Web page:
• Complying with data localisation requirements is another risk factor for firms operating internationally. 
  • Data governance is a huge risk for firms. McKinsey stresses the importance of managing data access and ensuring the appropriate compartmentalisation of data as well as the need to protect it from cyber intrusions. 
  • Ensuring resiliency against diverse crises is another complication. This includes the traditional requirements of protecting against and responding to cyber attacks and recovering data, but it also incorporates deploying new technologies and equipment across markets with the necessary speed.


Responding to cyber risk

The UK’s National Cyber Security Centre (NCSC) has published an eight-step cyber security risk management framework to help organisations identify cyber risk and build technological resilience. The framework is based on IEC 27005. It is designed to help you understand what a good approach to risk management looks like for your organisation.

The eight steps are:

  • Step 1 – Establish organisational context
  • Step 2 – Identify decision makers, governance processes and constraints
  • Step 3 – Define your cyber security risk challenge
  • Step 4 – Select your approach
  • Step 5 – Understand risks and how to manage them
  • Step 6 – Communicate and consult
  • Step 7 – Implement and assure
  • Step 8 – Monitor and review

For smaller businesses or organisations which are new to risk management, the NCSC directs you to its basic risk management assessment and management method. It is designed for organisations with very simple requirements. 

If you need help working through these risk management frameworks or using any of the cyber risk toolkits provided by the NCSC, we recommend that you work with your IT partner. Ideally, you should schedule regular board-level meetings with your IT and cyber security partner to develop and maintain an action plan on managing cyber risk and continually improving your cyber security posture to meet the risks of the continually evolving risk environment.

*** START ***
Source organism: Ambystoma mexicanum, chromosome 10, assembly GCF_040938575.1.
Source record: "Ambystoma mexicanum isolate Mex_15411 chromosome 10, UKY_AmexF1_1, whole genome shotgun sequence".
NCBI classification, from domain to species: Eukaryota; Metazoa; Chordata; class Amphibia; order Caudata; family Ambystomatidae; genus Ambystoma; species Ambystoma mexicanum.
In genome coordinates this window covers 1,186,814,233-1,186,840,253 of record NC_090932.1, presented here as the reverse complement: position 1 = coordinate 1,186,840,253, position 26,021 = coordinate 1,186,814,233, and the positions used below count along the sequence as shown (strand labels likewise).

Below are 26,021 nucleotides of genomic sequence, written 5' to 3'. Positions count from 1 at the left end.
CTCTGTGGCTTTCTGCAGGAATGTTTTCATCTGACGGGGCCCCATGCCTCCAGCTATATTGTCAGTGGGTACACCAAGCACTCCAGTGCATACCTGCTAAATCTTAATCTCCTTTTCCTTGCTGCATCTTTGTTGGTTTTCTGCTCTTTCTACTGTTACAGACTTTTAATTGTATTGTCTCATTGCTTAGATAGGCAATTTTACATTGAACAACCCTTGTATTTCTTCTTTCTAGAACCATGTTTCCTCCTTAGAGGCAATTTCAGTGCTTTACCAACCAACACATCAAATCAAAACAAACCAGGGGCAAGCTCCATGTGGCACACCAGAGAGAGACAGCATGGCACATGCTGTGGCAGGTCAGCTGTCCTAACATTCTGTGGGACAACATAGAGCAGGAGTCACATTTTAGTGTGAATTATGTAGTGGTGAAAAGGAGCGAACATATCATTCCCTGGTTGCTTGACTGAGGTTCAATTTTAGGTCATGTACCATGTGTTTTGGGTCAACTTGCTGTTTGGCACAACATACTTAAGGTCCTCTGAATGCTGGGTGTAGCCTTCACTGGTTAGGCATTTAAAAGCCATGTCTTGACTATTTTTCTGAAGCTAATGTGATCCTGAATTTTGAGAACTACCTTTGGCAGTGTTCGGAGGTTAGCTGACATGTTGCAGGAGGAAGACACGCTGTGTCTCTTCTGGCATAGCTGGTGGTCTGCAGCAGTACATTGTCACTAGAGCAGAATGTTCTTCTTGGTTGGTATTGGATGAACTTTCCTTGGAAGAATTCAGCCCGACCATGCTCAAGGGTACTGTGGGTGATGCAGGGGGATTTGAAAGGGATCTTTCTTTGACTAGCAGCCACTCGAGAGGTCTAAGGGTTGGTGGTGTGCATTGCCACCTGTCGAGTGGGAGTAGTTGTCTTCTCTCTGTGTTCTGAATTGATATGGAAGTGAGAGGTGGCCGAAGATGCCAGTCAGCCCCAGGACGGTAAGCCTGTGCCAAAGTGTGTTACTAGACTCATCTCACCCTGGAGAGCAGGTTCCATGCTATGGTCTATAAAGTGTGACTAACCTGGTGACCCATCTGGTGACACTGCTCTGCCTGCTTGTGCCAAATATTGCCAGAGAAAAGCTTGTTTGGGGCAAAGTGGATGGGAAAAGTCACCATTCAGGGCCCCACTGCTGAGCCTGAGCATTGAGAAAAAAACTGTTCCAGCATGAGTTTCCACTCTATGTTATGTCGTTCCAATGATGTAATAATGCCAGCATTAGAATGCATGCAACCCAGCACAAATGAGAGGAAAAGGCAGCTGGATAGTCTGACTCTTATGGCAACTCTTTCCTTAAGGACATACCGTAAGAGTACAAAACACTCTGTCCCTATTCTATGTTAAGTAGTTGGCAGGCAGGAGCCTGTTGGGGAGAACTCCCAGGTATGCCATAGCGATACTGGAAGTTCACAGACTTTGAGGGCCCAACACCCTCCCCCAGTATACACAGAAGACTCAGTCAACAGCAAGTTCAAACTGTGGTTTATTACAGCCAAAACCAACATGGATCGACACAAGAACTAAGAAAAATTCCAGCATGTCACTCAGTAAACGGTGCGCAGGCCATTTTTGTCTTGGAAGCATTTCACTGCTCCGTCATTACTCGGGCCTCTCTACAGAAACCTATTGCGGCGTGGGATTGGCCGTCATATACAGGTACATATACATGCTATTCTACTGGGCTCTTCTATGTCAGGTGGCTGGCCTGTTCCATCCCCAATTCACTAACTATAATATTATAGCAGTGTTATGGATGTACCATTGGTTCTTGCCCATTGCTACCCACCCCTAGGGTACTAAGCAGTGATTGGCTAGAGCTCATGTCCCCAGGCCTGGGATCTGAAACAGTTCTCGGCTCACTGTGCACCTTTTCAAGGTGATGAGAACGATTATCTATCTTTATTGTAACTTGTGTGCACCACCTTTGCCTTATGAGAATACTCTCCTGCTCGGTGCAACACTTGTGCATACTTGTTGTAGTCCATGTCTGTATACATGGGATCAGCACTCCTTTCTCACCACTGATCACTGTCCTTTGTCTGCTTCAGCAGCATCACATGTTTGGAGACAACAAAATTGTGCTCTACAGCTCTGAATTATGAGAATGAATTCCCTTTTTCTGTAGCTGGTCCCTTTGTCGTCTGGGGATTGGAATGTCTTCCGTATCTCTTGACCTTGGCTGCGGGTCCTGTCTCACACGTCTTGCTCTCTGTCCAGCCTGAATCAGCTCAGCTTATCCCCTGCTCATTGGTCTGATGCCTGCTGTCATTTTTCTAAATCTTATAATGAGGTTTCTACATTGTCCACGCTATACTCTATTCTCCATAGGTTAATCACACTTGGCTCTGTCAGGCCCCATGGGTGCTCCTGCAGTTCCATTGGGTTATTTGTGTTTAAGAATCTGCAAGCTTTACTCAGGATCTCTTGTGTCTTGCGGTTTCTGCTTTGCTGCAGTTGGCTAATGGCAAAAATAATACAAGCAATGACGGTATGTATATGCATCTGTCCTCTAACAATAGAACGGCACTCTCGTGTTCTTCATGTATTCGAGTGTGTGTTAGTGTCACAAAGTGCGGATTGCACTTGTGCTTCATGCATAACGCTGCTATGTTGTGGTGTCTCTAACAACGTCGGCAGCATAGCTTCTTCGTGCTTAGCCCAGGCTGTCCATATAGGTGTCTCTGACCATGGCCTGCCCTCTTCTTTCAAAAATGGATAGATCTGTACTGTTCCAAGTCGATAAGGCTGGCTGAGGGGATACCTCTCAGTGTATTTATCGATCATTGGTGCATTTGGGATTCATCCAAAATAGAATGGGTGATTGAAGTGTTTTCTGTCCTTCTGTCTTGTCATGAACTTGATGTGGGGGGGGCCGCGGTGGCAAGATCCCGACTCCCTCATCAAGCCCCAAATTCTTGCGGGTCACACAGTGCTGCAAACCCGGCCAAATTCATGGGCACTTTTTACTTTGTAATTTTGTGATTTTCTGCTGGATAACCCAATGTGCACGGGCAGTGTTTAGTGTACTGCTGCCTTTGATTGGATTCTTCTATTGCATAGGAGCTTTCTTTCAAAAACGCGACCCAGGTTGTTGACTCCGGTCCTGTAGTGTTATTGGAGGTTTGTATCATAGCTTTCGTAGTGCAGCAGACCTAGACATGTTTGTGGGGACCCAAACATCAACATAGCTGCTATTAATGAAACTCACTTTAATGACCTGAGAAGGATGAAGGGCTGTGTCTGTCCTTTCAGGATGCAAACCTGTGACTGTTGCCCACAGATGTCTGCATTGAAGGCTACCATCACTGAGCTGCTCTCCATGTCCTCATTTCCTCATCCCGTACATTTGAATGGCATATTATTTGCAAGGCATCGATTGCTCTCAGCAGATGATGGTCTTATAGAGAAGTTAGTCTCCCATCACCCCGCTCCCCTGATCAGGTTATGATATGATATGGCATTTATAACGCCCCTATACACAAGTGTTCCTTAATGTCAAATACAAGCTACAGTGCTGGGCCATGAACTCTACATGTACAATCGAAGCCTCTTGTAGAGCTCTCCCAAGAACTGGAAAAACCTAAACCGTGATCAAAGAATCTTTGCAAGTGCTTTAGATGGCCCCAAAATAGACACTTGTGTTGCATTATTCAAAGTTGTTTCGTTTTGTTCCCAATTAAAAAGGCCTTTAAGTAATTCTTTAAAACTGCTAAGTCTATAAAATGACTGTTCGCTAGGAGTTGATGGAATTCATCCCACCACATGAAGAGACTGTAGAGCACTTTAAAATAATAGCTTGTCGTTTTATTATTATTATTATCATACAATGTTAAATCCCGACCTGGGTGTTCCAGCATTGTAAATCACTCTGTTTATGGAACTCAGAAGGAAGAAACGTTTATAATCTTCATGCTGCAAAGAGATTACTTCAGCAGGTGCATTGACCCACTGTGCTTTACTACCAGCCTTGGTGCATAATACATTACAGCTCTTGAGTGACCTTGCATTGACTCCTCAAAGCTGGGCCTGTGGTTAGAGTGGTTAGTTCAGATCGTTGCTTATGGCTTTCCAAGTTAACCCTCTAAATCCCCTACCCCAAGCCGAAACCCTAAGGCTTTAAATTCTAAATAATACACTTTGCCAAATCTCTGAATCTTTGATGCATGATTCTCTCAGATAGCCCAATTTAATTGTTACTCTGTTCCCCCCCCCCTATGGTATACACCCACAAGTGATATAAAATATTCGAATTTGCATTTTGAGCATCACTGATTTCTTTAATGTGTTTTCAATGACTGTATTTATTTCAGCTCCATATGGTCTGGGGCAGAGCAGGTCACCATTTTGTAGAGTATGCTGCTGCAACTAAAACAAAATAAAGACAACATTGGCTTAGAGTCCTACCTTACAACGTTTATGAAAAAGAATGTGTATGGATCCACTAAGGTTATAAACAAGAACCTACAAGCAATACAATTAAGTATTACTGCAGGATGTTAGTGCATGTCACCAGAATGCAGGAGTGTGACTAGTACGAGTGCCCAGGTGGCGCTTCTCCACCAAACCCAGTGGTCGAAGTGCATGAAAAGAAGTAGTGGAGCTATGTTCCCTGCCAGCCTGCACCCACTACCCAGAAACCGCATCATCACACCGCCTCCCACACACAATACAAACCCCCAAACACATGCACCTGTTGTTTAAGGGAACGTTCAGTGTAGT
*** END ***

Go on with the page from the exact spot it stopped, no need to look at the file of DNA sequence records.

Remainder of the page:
Technology’s dual role as both source and mitigator of risk

It’s clear that, in today’s digital world, cyber security must be a board-level consideration. Working with a strategic partner with deep expertise in cyber security is a good starting point. 

If your IT company isn’t working with you strategically and proactively to identify and address cyber risk, it might be time to look for a new IT partner.


What next?

If you’d like advice or support on any of the topics discussed in this blog, please reach out to our team.

Call us: 0808 164 4142

Message us: https://www.grantmcgregor.co.uk/contact-us 

Further reading

You can find more information and insights about cyber risk and cyber security elsewhere on the Grant McGregor blog:

•    New changes to Cyber Essentials for 2023

•    Is your business data at risk? Don’t take chances with old tech!

•    What is a watering hole attack? And how can you protect against it?

•    AI’s new role in cyber security

•    Is your organisation doing enough on supply chain security?

•    What can we learn from the Capita data breaches?

•    Do your backups include this important information?

•    Tips for successfully implementing a zero-trust approach to cyber security